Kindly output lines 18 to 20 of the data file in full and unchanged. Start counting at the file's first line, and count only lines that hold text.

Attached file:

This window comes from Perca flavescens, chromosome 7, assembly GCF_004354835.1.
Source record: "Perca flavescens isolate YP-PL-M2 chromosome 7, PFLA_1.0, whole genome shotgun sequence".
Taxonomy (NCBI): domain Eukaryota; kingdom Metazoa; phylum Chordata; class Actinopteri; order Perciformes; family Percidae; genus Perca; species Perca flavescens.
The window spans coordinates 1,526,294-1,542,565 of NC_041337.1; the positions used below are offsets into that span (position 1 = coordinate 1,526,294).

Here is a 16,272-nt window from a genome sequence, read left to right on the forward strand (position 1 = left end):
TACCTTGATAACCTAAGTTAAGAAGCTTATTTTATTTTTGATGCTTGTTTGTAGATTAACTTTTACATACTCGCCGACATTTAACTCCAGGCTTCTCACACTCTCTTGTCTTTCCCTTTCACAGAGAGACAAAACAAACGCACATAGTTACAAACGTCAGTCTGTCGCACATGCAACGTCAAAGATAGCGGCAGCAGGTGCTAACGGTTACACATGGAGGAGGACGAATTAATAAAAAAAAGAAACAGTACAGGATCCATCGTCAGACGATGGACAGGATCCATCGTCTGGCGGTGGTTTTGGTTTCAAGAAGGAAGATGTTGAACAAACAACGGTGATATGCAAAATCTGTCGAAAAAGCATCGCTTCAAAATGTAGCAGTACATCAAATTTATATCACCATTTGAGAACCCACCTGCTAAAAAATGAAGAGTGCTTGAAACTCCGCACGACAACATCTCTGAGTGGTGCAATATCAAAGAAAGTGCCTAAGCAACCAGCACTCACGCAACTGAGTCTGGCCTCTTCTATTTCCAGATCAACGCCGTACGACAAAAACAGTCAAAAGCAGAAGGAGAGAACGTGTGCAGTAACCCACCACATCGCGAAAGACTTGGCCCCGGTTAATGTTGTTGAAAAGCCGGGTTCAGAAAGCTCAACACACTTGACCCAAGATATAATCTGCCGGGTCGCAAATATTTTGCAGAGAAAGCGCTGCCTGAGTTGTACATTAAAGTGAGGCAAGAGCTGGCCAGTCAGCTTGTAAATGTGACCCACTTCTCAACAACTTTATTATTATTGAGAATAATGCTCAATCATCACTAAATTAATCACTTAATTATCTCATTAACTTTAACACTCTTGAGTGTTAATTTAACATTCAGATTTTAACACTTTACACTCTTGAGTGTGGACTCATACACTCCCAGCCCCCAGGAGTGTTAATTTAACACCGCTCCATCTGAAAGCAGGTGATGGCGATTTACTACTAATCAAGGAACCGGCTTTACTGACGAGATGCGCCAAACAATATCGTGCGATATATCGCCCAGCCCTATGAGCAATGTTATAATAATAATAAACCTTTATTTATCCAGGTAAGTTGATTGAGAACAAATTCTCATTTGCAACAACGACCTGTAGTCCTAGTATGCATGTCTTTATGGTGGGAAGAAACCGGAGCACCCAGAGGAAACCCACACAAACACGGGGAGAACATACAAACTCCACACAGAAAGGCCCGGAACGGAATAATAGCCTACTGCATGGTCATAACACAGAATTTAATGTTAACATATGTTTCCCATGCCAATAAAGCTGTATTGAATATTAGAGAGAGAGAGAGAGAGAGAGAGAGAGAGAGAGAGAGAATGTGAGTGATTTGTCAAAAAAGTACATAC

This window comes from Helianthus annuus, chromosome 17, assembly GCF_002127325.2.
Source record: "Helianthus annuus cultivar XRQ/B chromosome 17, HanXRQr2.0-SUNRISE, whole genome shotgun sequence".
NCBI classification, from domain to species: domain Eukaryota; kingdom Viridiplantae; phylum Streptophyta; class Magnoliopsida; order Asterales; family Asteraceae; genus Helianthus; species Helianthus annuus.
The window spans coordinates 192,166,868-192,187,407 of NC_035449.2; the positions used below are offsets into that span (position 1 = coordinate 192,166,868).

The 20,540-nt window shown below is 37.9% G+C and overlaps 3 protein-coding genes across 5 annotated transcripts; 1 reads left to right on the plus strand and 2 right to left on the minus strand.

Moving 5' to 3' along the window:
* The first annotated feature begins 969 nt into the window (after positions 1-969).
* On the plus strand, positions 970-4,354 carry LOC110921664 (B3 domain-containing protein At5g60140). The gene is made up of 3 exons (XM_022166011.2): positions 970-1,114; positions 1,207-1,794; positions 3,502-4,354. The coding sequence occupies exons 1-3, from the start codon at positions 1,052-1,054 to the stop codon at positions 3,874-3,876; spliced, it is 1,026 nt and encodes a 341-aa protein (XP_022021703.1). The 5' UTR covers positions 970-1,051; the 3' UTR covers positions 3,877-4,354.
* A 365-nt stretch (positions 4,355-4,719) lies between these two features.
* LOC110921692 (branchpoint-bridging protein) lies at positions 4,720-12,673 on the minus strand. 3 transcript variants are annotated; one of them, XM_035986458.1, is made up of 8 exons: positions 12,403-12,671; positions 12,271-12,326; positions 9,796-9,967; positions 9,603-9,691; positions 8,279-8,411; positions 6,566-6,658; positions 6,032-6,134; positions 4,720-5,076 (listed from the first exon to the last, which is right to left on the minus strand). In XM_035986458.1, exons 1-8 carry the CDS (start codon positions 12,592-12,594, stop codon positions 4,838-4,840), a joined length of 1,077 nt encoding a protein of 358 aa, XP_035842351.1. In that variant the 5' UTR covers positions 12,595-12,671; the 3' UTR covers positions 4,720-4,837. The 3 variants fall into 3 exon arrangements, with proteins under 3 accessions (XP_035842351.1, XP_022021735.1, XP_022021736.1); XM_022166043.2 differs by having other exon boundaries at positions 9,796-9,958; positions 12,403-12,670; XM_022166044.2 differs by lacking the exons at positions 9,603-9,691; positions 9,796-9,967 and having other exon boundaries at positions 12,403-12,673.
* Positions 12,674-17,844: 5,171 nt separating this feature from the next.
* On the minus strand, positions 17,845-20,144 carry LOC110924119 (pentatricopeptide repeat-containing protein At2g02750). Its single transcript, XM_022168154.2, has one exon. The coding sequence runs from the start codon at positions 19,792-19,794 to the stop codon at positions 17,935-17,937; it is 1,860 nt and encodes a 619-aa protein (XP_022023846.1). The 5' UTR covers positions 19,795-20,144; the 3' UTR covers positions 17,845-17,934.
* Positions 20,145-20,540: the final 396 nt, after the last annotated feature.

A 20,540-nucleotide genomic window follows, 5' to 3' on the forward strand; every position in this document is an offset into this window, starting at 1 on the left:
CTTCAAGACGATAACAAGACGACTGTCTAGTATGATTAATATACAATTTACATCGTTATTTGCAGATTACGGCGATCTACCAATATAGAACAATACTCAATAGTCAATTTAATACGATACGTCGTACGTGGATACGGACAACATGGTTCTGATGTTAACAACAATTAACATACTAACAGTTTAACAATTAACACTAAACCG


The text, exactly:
* On the minus strand, positions 17,845-20,144 carry LOC110924119 (pentatricopeptide repeat-containing protein At2g02750). Its single transcript, XM_022168154.2, has one exon. The coding sequence runs from the start codon at positions 19,792-19,794 to the stop codon at positions 17,935-17,937; it is 1,860 nt and encodes a 619-aa protein (XP_022023846.1). The 5' UTR covers positions 19,795-20,144; the 3' UTR covers positions 17,845-17,934.
* Positions 20,145-20,540: the final 396 nt, after the last annotated feature.

A 20,540-nucleotide genomic window follows, 5' to 3' on the forward strand; every position in this document is an offset into this window, starting at 1 on the left: